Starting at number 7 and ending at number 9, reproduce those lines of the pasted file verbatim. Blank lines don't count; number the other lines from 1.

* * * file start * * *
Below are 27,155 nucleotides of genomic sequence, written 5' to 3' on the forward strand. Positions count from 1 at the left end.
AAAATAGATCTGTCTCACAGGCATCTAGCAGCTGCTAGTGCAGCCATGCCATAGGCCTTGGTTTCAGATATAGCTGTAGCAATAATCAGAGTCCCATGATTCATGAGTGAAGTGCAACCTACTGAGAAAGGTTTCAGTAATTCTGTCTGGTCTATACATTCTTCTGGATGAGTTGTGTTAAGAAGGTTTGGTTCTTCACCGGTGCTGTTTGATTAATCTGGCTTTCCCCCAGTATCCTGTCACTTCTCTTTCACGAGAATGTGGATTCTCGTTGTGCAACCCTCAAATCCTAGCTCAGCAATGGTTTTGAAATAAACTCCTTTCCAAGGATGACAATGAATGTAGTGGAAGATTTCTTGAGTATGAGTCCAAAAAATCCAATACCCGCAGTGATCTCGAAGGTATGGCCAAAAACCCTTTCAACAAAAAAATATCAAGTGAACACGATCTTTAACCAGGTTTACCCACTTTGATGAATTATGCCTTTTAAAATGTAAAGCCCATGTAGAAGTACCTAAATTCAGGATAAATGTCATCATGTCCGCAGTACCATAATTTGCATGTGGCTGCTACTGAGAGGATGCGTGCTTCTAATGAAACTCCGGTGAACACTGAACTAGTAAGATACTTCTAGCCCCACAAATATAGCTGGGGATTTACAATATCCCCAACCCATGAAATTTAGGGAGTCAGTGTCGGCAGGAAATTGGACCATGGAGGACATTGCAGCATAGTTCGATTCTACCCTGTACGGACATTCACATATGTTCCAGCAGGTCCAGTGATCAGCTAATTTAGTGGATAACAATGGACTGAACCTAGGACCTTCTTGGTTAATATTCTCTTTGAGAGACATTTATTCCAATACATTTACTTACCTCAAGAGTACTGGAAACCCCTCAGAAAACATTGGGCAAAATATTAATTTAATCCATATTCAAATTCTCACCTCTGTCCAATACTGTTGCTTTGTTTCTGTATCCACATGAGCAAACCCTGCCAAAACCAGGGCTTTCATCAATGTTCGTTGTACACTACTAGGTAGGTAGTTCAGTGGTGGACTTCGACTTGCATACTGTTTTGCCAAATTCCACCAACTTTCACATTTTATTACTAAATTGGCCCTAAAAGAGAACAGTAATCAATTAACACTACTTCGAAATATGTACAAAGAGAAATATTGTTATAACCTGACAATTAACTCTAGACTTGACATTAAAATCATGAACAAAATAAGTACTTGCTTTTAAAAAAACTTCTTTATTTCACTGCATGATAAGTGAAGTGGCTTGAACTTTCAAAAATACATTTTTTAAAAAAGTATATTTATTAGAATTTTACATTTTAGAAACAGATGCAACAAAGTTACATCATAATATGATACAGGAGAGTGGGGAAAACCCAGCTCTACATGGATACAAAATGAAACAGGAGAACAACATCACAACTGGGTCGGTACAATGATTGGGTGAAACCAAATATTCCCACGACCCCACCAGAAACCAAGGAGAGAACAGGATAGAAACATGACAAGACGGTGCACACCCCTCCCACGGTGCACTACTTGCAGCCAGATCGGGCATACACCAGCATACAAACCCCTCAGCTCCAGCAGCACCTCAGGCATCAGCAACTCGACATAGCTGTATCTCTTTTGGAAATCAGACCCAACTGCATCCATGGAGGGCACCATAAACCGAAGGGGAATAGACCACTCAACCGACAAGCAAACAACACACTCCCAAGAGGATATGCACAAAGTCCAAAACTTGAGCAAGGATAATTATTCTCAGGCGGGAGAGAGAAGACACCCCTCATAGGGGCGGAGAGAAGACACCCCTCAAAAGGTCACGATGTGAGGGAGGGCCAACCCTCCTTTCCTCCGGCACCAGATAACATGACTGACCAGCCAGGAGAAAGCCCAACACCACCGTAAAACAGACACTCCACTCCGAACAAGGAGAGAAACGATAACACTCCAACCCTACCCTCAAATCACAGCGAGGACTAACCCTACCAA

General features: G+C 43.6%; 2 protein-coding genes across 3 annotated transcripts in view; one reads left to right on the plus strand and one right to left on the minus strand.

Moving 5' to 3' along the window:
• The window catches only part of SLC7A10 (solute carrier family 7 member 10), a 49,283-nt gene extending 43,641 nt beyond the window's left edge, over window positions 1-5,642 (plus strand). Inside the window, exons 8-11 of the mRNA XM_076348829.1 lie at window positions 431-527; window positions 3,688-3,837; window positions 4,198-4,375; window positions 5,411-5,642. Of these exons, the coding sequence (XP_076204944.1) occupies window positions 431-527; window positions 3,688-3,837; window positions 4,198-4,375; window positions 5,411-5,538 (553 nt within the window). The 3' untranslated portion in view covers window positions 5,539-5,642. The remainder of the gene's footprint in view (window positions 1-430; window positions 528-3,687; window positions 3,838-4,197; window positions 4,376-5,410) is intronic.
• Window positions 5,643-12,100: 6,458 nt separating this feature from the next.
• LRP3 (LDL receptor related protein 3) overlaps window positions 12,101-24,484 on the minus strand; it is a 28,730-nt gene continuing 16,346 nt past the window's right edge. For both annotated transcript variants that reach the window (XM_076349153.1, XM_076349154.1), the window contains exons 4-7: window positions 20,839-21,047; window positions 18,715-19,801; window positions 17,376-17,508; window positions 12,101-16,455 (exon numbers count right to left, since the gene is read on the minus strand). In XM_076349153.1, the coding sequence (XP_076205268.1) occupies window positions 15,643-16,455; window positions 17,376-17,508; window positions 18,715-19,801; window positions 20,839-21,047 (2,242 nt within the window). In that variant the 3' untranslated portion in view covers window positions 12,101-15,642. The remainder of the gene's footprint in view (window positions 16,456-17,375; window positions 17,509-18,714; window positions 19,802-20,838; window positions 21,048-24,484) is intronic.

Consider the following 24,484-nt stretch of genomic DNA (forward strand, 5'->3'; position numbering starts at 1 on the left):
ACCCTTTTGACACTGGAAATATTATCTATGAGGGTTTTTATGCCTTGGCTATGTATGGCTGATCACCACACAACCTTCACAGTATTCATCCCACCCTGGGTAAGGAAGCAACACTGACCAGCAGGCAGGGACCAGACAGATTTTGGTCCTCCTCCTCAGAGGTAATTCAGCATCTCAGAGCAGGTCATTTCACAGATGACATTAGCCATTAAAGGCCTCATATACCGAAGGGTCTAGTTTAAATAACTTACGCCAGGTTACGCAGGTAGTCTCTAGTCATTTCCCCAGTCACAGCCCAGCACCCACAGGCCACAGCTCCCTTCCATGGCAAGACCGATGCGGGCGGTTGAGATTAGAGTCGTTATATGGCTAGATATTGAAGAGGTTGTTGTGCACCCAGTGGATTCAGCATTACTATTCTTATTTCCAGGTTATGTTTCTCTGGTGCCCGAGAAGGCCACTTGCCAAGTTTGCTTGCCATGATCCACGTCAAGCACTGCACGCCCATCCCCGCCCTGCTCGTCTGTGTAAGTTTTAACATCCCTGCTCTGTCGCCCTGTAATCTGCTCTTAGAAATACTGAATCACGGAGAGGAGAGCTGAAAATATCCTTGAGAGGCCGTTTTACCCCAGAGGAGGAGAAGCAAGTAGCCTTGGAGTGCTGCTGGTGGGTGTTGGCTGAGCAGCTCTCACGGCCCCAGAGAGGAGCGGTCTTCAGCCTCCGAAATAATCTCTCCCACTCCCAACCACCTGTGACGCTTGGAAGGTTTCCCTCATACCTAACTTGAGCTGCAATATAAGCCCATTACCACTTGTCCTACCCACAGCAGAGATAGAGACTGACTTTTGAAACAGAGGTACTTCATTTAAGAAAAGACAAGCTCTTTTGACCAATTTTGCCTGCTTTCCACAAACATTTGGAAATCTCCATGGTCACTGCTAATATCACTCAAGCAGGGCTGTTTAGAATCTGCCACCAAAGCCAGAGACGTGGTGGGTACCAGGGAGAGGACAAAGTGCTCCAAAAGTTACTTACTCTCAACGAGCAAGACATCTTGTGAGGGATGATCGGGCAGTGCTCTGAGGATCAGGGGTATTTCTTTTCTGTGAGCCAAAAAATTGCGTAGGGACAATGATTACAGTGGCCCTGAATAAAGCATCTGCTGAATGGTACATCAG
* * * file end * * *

• LRP3 (LDL receptor related protein 3) overlaps window positions 12,101-24,484 on the minus strand; it is a 28,730-nt gene continuing 16,346 nt past the window's right edge. For both annotated transcript variants that reach the window (XM_076349153.1, XM_076349154.1), the window contains exons 4-7: window positions 20,839-21,047; window positions 18,715-19,801; window positions 17,376-17,508; window positions 12,101-16,455 (exon numbers count right to left, since the gene is read on the minus strand). In XM_076349153.1, the coding sequence (XP_076205268.1) occupies window positions 15,643-16,455; window positions 17,376-17,508; window positions 18,715-19,801; window positions 20,839-21,047 (2,242 nt within the window). In that variant the 3' untranslated portion in view covers window positions 12,101-15,642. The remainder of the gene's footprint in view (window positions 16,456-17,375; window positions 17,509-18,714; window positions 19,802-20,838; window positions 21,048-24,484) is intronic.

Consider the following 24,484-nt stretch of genomic DNA (forward strand, 5'->3'; position numbering starts at 1 on the left):
ACCCTTTTGACACTGGAAATATTATCTATGAGGGTTTTTATGCCTTGGCTATGTATGGCTGATCACCACACAACCTTCACAGTATTCATCCCACCCTGGGTAAGGAAGCAACACTGACCAGCAGGCAGGGACCAGACAGATTTTGGTCCTCCTCCTCAGAGGTAATTCAGCATCTCAGAGCAGGTCATTTCACAGATGACATTAGCCATTAAAGGCCTCATATACCGAAGGGTCTAGTTTAAATAACTTACGCCAGGTTACGCAGGTAGTCTCTAGTCATTTCCCCAGTCACAGCCCAGCACCCACAGGCCACAGCTCCCTTCCATGGCAAGACCGATGCGGGCGGTTGAGATTAGAGTCGTTATATGGCTAGATATTGAAGAGGTTGTTGTGCACCCAGTGGATTCAGCATTACTATTCTTATTTCCAGGTTATGTTTCTCTGGTGCCCGAGAAGGCCACTTGCCAAGTTTGCTTGCCATGATCCACGTCAAGCACTGCACGCCCATCCCCGCCCTGCTCGTCTGTGTAAGTTTTAACATCCCTGCTCTGTCGCCCTGTAATCTGCTCTTAGAAATACTGAATCACGGAGAGGAGAGCTGAAAATATCCTTGAGAGGCCGTTTTACCCCAGAGGAGGAGAAGCAAGTAGCCTTGGAGTGCTGCTGGTGGGTGTTGGCTGAGCAGCTCTCACGGCCCCAGAGAGGAGCGGTCTTCAGCCTCCGAAATAATCTCTCCCACTCCCAACCACCTGTGACGCTTGGAAGGTTTCCCTCATACCTAACTTGAGCTGCAATATAAGCCCATTACCACTTGTCCTACCCACAGCAGAGATAGAGACTGACTTTTGAAACAGAGGTACTTCATTTAAGAAAAGACAAGCTCTTTTGACCAATTTTGCCTGCTTTCCACAAACATTTGGAAATCTCCATGGTCACTGCTAATATCACTCAAGCAGGGCTGTTTAGAATCTGCCACCAAAGCCAGAGACGTGGTGGGTACCAGGGAGAGGACAAAGTGCTCCAAAAGTTACTTACTCTCAACGAGCAAGACATCTTGTGAGGGATGATCGGGCAGTGCTCTGAGGATCAGGGGTATTTCTTTTCTGTGAGCCAAAAAATTGCGTAGGGACAATGATTACAGTGGCCCTGAATAAAGCATCTGCTGAATGGTACATCAG